Sunday, March 4, 2012

My (probably unfounded) worries #1: Inclement Weather Hiking

Watching the wet snow fall in Ridge Farm this evening got me thinking about hiking in inclement weather. For those who know me, you are probably aware I'm a bit wary about walking around in snow and ice. Part of this is my worrisome nature, but a part is based on personal experience, as I've had the misfortune of falling many, many times on icy and snowy terrain. Fortunately, its never been more than a few scrapes and bruises, a bit of humility, and the occasional ruined pair of pants.

It should be noted that most of these slips have happened in my own yard, driveway, or while walking to work from the parking lot. I've only slipped three time while walking in muddy, snowy, or icy conditions out in nature, at least in recent memory. One was because I was a dumbass who stepped right on to a frost-covered bridge without thinking (Fat Man Goes BOOM on his bottom at Unicoi Bottoms! This and more at 11), while another was walking down a small snow covered hill in Cade's Cove. The most serious was when I took a tumble on an incredibly slippery boardwalk in Okefenokee Swamp. There I felt tightness in my upper leg, which probably would have become serious had I not pulled my leg out from under me surprisingly quickly. It was a little sore walking around at Disney World (and the lovely Tibet-Butler Nature Preserve) with my sister, but other than that it was fine. All in all I've been lucky.

However, being lucky with my slips still doesn't abate my worries. That doesn't mean it controls me, as I've gone out hiking in rainy or even snowy (in the case of Cades Cove) conditions even fairly recently. Were it just a fear of falling down, I don't think I'd think that much on it.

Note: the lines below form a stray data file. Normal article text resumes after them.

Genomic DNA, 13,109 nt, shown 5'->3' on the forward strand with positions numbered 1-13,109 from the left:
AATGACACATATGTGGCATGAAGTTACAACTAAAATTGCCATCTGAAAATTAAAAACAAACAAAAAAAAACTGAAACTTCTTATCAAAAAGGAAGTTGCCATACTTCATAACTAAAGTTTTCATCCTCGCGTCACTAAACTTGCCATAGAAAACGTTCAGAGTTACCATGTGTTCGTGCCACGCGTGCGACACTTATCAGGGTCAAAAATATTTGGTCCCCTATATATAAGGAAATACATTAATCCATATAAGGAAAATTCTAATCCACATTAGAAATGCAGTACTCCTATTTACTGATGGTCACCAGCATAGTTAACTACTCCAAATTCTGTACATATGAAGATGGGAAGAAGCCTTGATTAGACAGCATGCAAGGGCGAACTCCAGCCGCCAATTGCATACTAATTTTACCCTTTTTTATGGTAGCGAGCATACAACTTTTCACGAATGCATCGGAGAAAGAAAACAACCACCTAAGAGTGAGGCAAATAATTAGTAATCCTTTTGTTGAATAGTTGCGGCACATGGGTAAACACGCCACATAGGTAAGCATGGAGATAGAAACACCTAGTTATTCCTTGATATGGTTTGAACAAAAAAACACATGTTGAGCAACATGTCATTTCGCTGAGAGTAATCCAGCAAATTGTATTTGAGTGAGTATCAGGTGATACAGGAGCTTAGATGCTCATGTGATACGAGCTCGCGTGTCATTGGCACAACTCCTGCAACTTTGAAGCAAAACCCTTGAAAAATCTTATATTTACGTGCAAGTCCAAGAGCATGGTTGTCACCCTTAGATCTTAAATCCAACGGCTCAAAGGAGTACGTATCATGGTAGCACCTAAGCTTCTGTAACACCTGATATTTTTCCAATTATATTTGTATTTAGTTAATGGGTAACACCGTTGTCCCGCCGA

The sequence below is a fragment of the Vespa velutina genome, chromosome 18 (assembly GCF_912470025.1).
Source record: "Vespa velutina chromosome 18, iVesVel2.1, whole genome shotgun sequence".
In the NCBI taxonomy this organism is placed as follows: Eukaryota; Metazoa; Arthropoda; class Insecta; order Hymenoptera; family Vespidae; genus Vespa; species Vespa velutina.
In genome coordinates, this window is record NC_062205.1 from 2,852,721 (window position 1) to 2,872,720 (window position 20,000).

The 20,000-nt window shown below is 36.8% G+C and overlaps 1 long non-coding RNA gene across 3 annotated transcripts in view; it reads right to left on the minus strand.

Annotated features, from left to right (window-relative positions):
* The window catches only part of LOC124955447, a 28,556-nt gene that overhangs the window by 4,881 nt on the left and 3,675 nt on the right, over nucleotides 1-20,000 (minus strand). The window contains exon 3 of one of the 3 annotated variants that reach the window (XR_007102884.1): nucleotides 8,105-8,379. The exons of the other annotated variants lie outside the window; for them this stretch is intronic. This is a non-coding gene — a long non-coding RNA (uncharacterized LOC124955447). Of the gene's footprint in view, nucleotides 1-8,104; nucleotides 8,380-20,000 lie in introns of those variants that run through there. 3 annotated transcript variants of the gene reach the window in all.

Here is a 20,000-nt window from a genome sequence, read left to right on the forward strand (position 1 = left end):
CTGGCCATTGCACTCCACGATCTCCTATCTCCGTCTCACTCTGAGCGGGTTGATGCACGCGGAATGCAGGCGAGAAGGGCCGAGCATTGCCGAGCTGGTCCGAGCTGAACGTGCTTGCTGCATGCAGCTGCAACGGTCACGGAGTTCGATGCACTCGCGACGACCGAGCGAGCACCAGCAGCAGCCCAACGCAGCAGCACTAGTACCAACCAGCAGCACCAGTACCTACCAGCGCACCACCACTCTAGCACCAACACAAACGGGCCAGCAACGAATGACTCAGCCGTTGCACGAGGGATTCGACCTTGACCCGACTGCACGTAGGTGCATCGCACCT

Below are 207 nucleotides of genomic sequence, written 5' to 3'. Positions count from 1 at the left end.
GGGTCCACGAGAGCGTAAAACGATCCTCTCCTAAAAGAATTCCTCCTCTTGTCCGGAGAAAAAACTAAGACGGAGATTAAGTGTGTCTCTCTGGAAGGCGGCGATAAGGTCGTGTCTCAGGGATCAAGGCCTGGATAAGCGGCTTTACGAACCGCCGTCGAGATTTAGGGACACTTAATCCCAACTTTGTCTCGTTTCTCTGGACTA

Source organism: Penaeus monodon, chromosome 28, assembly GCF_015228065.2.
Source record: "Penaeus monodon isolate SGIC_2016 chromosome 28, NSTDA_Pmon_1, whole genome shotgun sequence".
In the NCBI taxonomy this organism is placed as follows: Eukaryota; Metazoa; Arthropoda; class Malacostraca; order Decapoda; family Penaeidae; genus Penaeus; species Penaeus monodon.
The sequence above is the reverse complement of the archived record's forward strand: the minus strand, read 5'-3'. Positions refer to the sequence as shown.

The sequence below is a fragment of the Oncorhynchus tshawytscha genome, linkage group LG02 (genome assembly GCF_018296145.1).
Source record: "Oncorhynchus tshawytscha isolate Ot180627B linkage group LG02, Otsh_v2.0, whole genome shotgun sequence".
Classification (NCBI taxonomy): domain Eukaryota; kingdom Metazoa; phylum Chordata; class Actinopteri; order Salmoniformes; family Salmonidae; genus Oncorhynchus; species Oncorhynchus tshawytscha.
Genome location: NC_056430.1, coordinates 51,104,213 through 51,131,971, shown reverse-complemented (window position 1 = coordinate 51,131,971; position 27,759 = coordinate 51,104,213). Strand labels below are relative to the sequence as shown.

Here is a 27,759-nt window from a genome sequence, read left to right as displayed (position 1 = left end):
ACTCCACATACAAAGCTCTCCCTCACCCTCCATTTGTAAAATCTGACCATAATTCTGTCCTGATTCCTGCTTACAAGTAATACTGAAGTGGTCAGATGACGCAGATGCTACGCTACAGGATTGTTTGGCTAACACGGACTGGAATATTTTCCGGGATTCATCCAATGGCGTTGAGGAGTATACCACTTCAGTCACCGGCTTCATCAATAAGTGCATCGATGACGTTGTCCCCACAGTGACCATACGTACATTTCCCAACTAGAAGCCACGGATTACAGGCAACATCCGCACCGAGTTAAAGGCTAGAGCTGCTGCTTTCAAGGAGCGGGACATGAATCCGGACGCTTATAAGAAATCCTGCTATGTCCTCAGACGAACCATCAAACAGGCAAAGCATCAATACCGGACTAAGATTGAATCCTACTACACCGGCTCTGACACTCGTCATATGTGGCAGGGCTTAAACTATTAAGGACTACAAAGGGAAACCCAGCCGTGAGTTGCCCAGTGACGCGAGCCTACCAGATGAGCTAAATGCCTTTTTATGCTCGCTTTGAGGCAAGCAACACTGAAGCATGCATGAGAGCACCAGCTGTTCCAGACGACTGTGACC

Of course, there is more than just slips and falls to think about when it comes to hiking and inclement weather. When hiking in the winter, in wintry conditions, or when it is rainy and 60 degrees or colder, the ever-present threat of hypothermia is out there. When I think of this, I'm reminded of a short hike my brother and I did out at Rocky Mountains National Park. Although it started out nice and sunny, it turned cool and rainy as we finished up the hike. A good half-mile or more was in these conditions. Of course, that isn't that far, but when you are an idiot out-of-shape flatlander hiking without a jacket or any covering in pouring rain, it seems like 20 miles. I'm not sure we were ever in danger of hypothermia, although it certainly wasn't good for us. Still, had it been colder, or were we a couple miles deeper into our trip, I'm not sure how that would have turned out.

As you could probably gather from that only partially related tale above, another factor of hiking, at least on trails in mountainous areas, is the dynamic nature of weather. Having spent several weekends in the Smokies, and having taken several trips to the Rockies, I can attest to how quickly weather can deteriorate. Although the Appalachian Trail and its companions in the east aren't quite as exposed to threats of lightning (because of their lack of land above treeline), it still is something to think about, especially when hiking in balds or our ridgelines. And of course, especially out west, you have to watch out for normally gentle streams becoming death channels when heavy rain is dumped from above. Being as tall as I am, lightning and open spaces always makes me wary. However, most of this can be avoided by using common sense, not being stupid, and keeping an eye on the weather.

There are other worries related to hiking and inclement weather, but most of those are of a lesser concern. I'm not much of a winter hiker, so things like watching for possible areas of snow that could collapse or the proper use of an ice ax aren't really a concern of mine right now. While I would be worried of camping in a gap as a tornado comes through, I've grown up with that concern my entire life (living in IL, after all), so it doesn't really bother me that much. I'm sure getting caught in a hurricane would be awful, but that is something that you should be able to anticipate. If the track shows it going through north GA, don't hike in north GA around time it is expected.

In the end, I think it is good to be worried, provided it doesn't prevent you from getting out there and hiking. As long as you channels those worries into being prepared, it is a very productive thing to do. So I won't let a little ice, mud, rain, or snow get in my way. After all, there are much bigger things to worry about, like 'squatches and snipes.